Building relationships is just like growing plants. Meetings are like planting seeds which have the potential to either sprout or die in incubation. Although I don’t know much about growing plants besides watering them and putting them in the sun, I know something about networking.
Before I started writing about event management software at Capterra, I worked for several political nonprofits and a few political publications as a journalist. These positions were demanding when it came to building new relationships with people I had never met. Because of that, I’ve fostered relationships with professionals in all sorts of industries.
Despite my introverted nature, I understood the necessity of breaking out of my shell for my own benefit. After years of refining networking strategy, I want to share my ultimate guide to fostering relationships at your networking event.
1. Choose your networking area wisely
“Power is a lot like real estate. It’s all about location, location, location. The closer you are to the source, the higher your property value.” — Frank Underwood, House of Cards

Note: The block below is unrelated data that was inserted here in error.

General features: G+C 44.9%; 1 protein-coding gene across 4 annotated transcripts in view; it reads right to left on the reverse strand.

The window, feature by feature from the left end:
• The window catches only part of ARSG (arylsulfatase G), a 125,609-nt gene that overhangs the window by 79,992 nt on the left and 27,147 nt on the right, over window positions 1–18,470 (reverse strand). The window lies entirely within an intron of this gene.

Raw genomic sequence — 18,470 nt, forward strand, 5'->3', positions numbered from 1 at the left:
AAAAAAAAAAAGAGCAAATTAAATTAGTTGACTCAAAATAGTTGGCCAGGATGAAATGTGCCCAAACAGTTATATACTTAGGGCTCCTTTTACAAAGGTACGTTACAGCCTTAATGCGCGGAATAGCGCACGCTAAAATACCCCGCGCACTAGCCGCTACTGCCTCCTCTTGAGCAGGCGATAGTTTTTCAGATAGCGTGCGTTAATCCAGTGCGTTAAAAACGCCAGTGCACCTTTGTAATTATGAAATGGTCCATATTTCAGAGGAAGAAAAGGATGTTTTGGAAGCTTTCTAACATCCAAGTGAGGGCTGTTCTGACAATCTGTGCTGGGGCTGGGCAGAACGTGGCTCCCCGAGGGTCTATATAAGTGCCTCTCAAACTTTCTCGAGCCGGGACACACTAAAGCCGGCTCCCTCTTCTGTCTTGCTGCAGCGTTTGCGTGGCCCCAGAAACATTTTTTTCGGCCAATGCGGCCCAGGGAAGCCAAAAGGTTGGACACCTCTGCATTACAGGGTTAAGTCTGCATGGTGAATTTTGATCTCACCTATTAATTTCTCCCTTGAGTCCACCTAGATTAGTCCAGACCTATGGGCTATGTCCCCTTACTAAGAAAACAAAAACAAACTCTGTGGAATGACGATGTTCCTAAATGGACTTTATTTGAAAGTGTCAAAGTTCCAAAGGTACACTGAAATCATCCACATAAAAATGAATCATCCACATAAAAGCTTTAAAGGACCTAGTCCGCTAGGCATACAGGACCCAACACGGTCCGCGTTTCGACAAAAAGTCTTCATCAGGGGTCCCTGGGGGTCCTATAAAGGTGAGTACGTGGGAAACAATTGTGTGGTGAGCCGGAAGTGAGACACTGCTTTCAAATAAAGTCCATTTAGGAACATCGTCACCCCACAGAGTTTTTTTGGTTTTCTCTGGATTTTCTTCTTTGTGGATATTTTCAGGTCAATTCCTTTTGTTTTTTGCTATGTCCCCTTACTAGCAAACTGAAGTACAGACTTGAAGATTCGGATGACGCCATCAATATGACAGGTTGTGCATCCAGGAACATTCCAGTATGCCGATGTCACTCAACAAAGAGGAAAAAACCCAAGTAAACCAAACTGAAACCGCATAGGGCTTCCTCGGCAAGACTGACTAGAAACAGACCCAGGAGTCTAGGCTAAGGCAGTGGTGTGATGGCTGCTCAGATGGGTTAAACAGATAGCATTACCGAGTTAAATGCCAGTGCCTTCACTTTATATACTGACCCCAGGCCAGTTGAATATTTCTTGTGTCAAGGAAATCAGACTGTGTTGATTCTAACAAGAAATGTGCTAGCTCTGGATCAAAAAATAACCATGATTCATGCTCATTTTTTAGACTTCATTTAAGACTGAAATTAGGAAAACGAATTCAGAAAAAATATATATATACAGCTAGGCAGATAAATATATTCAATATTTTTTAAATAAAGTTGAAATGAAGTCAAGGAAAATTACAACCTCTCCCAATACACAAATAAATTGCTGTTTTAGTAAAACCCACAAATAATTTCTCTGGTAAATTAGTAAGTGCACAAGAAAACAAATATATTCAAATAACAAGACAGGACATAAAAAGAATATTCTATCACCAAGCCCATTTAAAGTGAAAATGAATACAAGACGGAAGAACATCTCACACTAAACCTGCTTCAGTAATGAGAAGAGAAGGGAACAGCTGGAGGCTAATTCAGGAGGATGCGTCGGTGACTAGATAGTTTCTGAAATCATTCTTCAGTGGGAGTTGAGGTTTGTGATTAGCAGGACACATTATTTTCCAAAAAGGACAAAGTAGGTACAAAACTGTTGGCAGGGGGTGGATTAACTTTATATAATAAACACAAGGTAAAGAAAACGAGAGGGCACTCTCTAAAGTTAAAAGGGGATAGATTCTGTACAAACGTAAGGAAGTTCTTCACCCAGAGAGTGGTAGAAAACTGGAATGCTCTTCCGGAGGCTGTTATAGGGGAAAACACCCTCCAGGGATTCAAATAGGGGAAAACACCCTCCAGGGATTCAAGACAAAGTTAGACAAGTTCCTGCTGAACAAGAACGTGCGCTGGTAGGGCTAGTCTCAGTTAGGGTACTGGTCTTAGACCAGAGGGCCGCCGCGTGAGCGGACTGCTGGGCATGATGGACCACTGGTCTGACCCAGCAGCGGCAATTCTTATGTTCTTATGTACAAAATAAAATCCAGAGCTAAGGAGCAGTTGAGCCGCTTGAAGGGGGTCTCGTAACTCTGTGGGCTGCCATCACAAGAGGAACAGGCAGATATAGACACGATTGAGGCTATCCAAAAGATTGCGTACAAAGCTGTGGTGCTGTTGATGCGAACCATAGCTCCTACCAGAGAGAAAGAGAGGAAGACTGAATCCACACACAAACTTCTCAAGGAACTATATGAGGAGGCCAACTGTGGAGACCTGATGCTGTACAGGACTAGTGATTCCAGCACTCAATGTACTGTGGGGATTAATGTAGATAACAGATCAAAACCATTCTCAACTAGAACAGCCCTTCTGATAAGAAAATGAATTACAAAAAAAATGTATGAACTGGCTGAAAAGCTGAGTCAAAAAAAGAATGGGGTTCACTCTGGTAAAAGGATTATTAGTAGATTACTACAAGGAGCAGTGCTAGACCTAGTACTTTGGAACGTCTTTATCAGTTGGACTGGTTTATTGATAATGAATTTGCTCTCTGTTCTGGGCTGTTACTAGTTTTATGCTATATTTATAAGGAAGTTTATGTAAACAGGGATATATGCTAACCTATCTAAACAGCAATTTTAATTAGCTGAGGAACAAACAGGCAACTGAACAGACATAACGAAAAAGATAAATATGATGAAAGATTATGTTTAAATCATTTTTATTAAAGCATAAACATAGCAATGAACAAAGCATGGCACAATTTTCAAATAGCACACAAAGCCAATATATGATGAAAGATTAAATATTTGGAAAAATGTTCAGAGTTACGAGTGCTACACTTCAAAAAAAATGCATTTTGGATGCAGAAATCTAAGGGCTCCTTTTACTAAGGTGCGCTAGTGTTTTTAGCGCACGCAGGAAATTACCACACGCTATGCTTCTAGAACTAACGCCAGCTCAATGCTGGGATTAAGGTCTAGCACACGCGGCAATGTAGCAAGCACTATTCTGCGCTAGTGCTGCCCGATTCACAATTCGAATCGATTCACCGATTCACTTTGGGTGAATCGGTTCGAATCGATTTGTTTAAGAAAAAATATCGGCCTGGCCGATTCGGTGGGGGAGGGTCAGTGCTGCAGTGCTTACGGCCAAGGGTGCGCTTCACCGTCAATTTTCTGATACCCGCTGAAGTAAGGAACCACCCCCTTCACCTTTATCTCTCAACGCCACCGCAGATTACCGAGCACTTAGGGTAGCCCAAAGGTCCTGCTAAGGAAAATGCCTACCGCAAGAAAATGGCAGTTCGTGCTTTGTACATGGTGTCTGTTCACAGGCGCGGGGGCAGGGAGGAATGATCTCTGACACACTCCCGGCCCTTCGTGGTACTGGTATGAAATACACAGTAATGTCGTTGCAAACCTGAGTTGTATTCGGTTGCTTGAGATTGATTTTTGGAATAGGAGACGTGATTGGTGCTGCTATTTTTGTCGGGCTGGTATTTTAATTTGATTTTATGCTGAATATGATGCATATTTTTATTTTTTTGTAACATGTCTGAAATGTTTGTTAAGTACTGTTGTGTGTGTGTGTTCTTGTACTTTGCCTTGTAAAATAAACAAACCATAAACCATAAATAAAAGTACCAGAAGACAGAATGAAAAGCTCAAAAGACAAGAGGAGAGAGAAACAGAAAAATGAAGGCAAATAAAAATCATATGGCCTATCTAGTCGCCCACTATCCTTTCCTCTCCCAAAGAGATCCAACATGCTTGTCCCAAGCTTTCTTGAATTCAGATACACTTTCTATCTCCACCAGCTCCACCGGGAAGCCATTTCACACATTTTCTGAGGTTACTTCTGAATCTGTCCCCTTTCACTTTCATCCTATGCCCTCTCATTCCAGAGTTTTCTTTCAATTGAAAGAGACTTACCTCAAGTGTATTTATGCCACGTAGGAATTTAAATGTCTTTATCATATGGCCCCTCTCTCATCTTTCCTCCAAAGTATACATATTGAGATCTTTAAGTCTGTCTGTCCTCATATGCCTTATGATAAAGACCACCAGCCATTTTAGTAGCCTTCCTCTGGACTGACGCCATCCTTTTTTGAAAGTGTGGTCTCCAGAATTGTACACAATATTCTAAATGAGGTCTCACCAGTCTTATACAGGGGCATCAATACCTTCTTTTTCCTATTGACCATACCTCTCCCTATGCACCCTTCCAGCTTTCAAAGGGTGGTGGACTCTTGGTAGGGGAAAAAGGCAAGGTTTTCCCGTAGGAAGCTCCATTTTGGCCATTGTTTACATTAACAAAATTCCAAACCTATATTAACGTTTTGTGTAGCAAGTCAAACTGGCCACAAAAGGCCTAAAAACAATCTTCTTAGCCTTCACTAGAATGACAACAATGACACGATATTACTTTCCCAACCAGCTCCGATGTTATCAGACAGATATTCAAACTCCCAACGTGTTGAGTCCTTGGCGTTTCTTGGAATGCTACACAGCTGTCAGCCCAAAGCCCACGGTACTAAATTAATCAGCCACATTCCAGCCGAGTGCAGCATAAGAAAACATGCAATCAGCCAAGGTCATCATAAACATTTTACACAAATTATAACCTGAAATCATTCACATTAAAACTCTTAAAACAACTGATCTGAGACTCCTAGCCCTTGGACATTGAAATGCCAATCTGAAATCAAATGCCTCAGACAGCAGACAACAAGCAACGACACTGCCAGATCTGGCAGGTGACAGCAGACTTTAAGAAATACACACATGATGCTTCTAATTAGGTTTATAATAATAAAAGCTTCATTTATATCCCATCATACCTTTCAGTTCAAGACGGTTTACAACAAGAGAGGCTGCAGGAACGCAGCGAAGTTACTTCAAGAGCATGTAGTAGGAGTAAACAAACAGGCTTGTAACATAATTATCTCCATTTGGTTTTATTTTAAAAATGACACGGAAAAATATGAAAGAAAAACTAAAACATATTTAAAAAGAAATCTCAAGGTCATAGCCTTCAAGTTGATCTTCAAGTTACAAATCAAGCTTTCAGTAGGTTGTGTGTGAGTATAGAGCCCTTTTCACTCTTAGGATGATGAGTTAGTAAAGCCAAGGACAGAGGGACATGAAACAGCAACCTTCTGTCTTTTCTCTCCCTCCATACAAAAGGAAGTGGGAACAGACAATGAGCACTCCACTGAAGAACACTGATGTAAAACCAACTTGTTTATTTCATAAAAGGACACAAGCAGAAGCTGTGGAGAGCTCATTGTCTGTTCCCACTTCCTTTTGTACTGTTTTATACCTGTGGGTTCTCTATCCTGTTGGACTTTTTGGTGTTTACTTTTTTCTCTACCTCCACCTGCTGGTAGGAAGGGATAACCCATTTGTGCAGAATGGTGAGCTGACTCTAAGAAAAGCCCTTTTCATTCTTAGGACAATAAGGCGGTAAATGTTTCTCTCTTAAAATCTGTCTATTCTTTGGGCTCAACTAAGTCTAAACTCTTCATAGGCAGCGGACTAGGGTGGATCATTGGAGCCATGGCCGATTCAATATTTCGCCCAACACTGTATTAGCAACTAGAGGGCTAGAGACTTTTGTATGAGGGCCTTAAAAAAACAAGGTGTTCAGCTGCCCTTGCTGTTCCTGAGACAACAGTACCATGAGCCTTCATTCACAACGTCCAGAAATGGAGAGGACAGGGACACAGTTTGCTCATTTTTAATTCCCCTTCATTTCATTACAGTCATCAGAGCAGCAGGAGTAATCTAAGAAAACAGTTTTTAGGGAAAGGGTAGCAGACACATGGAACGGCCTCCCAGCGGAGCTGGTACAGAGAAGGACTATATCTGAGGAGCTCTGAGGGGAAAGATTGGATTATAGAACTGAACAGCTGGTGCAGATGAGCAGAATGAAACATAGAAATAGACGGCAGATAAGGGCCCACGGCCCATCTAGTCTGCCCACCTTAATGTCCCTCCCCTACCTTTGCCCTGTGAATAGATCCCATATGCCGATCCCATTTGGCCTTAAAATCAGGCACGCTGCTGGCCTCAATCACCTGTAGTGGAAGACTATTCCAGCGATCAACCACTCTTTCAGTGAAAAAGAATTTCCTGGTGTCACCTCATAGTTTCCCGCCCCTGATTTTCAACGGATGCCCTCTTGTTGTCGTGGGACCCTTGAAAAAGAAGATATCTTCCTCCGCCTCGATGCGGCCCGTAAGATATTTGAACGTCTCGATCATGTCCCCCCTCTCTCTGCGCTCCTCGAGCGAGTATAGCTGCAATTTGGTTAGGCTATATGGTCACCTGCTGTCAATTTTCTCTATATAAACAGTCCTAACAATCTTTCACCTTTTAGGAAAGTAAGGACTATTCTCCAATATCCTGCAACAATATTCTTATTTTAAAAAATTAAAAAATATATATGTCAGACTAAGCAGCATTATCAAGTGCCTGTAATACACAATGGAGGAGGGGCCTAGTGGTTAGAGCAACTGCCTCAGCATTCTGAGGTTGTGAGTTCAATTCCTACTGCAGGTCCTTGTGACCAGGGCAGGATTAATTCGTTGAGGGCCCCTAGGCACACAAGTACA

Networking runs under the same principle as the quote above. Networking to your advantage is all about location, location, location. You won’t make many connections while standing in the corner or sitting at empty tables.
The bar is easily the most heavily trafficked area in any networking event. Positioning yourself around the bar will increase your chances of meeting and speaking to worthwhile connections. But don’t make the mistake of standing right at the bar. Attendees are crowding around the bartender in hopes of getting their drinks. Shouting over the countless drink orders is not a great way to establish a new connection.